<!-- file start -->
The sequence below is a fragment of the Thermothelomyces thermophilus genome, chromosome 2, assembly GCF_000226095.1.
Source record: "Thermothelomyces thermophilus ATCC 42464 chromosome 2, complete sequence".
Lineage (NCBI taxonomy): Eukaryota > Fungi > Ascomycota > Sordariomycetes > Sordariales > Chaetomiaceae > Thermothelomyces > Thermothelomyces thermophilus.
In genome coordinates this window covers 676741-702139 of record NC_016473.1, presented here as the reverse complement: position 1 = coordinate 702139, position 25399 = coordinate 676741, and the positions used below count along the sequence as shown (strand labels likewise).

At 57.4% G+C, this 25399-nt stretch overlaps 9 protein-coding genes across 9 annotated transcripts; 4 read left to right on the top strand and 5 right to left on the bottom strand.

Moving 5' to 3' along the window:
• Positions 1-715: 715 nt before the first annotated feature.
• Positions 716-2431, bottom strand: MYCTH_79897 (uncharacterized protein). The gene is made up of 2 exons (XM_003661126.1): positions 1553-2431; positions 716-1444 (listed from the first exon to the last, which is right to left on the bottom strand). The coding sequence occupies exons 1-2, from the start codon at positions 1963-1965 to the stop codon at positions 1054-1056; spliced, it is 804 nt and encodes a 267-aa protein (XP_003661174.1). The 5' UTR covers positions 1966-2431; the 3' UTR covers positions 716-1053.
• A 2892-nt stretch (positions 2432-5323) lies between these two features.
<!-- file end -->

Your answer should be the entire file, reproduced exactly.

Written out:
The sequence below is a fragment of the Thermothelomyces thermophilus genome, chromosome 2, assembly GCF_000226095.1.
Source record: "Thermothelomyces thermophilus ATCC 42464 chromosome 2, complete sequence".
Lineage (NCBI taxonomy): Eukaryota > Fungi > Ascomycota > Sordariomycetes > Sordariales > Chaetomiaceae > Thermothelomyces > Thermothelomyces thermophilus.
In genome coordinates this window covers 676741-702139 of record NC_016473.1, presented here as the reverse complement: position 1 = coordinate 702139, position 25399 = coordinate 676741, and the positions used below count along the sequence as shown (strand labels likewise).

At 57.4% G+C, this 25399-nt stretch overlaps 9 protein-coding genes across 9 annotated transcripts; 4 read left to right on the top strand and 5 right to left on the bottom strand.

Moving 5' to 3' along the window:
• Positions 1-715: 715 nt before the first annotated feature.
• Positions 716-2431, bottom strand: MYCTH_79897 (uncharacterized protein). The gene is made up of 2 exons (XM_003661126.1): positions 1553-2431; positions 716-1444 (listed from the first exon to the last, which is right to left on the bottom strand). The coding sequence occupies exons 1-2, from the start codon at positions 1963-1965 to the stop codon at positions 1054-1056; spliced, it is 804 nt and encodes a 267-aa protein (XP_003661174.1). The 5' UTR covers positions 1966-2431; the 3' UTR covers positions 716-1053.
• A 2892-nt stretch (positions 2432-5323) lies between these two features.